By WW2, professional women were allowed to step into uniform but there were still caveats. They were allowed to have the same rank, promotional opportunities and pay but were often denied the chance to be awarded honours. A lot of men still thought it was scandalous that women were allowed to join the military.

By the Vietnam War, it became more acceptable for women to take on more diverse roles and today we don't blink at the roles that women are performing, from doctors to nurses, drivers, signallers, physiotherapists, engineers, helicopter pilots and even commanders.

Q: How has the nature of conflict changed?

A: The days where armies lined up in distinct uniforms against their enemy, facing each other on either side of the battlefield, are long gone. We now live in a world where conflict is among the people, where the threats are invisible and come in the form of suicide bombs and improvised explosive devices. There is no discrimination between men, women, children, civilians or soldiers.

The battlefield is far more complex now because it is no longer obvious who your enemy is. The need to be constantly vigilant, of having to be hyper alert and dealing with the reality of war is all contributing to the mental and emotional costs of war that people bring home with them. Also, for the first time in our history we are not just deploying women, we are deploying mothers, and I don't think we really understand the long-term consequence of this on them or their families. That in itself should make us hit the pause button in the whole discussion about women serving on the front line.

Q: How have these experiences changed the way you approach your own medical career?

A: My surgical practice deals with a lot of complex cancers, especially soft tissue tumours, which requires constant ethical judgements about when to operate or not and the impact on an individual's quality of life. Some of these things are incredibly hard and emotional to navigate. I suspect that my military experiences have been very helpful in providing decision making frameworks and focusing on what is important. You have to be resilient and develop your own coping strategies because the decisions you make always have consequences. ■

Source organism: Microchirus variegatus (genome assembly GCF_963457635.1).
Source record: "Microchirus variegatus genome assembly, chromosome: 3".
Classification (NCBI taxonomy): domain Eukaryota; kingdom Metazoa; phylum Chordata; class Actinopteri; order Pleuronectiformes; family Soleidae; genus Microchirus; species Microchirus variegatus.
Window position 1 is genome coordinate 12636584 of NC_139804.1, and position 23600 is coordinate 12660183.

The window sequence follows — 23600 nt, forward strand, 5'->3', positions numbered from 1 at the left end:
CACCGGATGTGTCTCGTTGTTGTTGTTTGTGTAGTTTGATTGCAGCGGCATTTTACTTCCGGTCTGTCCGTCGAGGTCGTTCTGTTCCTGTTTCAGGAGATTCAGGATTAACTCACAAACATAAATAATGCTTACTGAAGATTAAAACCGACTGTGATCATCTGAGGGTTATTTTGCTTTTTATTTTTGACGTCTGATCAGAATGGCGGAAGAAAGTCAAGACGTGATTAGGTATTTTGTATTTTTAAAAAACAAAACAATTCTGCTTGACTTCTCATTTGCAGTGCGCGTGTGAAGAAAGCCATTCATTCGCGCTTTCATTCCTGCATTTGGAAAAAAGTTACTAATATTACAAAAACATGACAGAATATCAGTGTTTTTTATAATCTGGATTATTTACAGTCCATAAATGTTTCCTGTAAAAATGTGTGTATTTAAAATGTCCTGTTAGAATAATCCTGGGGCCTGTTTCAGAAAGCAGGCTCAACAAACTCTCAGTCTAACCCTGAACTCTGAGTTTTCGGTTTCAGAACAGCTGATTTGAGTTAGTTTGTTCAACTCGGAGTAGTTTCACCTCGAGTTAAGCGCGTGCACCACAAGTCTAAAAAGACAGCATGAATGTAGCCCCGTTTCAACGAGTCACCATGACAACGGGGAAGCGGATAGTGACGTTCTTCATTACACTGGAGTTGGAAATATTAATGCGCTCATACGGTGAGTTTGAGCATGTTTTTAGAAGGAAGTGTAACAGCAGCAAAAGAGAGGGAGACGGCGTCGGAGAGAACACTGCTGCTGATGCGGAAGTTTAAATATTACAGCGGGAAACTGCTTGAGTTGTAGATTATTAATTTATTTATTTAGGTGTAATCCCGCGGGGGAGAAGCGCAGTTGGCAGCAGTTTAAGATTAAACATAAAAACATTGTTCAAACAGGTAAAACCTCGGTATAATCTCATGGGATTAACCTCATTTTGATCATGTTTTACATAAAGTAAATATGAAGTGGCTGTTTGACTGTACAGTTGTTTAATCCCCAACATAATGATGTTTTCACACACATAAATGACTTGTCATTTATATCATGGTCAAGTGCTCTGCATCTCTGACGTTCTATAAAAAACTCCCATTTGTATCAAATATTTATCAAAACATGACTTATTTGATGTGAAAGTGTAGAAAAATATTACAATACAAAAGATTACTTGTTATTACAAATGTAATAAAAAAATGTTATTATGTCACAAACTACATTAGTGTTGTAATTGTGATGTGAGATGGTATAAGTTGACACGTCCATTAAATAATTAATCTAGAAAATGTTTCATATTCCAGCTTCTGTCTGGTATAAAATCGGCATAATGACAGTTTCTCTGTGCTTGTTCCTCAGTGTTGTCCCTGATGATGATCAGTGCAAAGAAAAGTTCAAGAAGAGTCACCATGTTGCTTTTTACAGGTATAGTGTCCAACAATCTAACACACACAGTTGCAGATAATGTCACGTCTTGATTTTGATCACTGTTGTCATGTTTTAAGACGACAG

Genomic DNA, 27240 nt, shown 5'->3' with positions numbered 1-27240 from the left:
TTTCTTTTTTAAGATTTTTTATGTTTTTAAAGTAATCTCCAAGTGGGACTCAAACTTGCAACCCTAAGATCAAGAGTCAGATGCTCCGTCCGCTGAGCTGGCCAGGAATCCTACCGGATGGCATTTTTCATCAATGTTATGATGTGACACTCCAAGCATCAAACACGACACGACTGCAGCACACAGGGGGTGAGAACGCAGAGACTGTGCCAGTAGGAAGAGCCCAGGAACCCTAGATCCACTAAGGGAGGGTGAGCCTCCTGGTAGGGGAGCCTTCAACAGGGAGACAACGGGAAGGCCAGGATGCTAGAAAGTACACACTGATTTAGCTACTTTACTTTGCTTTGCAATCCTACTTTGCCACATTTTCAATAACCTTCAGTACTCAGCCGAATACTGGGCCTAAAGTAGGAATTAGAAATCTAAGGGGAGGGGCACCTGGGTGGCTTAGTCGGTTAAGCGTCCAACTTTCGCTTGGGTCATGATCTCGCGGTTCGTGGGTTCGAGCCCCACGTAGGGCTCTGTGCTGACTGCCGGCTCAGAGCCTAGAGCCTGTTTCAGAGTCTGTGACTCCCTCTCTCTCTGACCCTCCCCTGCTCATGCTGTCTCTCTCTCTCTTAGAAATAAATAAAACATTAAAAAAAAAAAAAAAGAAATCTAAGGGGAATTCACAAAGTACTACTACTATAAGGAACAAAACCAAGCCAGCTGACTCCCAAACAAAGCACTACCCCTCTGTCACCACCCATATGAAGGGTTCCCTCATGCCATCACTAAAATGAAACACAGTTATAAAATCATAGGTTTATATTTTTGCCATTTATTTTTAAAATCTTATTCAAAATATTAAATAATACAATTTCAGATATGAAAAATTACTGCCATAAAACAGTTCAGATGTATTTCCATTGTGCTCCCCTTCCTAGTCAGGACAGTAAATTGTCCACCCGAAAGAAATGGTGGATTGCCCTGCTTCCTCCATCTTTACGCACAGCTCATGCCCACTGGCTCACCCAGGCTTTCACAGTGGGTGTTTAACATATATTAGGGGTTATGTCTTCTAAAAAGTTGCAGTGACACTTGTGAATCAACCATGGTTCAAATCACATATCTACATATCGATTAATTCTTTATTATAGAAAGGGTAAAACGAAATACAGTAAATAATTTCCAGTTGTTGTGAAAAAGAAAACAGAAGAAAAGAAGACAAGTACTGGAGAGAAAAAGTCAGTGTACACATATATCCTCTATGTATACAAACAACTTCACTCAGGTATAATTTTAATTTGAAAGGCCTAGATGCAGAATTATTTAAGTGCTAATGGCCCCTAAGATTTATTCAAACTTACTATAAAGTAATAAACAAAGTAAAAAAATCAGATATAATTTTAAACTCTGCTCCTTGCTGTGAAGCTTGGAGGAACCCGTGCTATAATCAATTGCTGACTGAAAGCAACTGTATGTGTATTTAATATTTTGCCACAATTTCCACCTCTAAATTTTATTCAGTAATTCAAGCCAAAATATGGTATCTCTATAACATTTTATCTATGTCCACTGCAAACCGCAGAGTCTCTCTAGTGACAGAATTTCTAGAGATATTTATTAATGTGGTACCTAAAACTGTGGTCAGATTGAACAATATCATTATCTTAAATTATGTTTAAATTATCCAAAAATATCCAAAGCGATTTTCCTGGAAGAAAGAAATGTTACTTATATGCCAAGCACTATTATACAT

Story Candy Gibson


A road less travelled

Associate Professor Susan Neuhaus graduated with an MBBS from the University of Adelaide in 1989.

She joined the Australian Defence Force in her 5th year of Medical School. After completing her internship at the Royal Adelaide Hospital she worked in London for 18 months doing surgical rotations before returning to Australia as a full-time general duties army medical officer.

In 1993, Assoc Prof Neuhaus was Australia's first female doctor to be posted overseas as a regimental medical officer, serving in Cambodia for nine months with the United Nations Transitional Authority, working out of a 6-bed hospital ward with minimal telecommunications access.

Four years later, she spent several months in Bougainville as Officer Commanding - this time as a member of the Army Reserve - providing surgical support to members of the Peace Monitoring Group.

In between these tours of duty, Assoc Prof Neuhaus worked in Queensland for a couple of years, completing her aviation medicine training at the Oakey Army Aviation Centre and her PhD in Laparoscopic Tumour Surgery at the University of Adelaide.

After completing a Lumley Surgical Fellowship in London in 2004, she was appointed Commanding Officer of the Third Health Support Battalion in Adelaide, training and despatching staff to the Middle East.

In January 2009 - by now a mother and a Colonel in the Army Reserve - Assoc Prof Neuhaus went to Afghanistan as Clinical Director of the Dutch-led multinational NATO hospital in Uruzgan.

Later that year she was awarded the Conspicuous Service Cross in the Queen's Birthday Honours List.

Assoc Prof Neuhaus now practises both as a general surgeon and a surgical oncologist, specialising in melanoma and sarcoma surgery.

Associate Professor Susan Neuhaus
Photo: Maggie Elliott www.magselliott.com

Associate Professor Susan Neuhaus
Photo: Maggie Elliott www.magselliott.com

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Colonel Susan Neuhaus (left) pictured with an Afghan patient during her tour of duty in the Oruzgan Province in 2009.
Photo by Captain Lachlan Simond.

Colonel Susan Neuhaus (left) pictured with an Afghan patient during her tour of duty in the Oruzgan Province in 2009.
Photo by Captain Lachlan Simond.

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Above: Associate Professor Susan Neuhaus
Photo by Candy Gibson

Above: Associate Professor Susan Neuhaus
Photo by Candy Gibson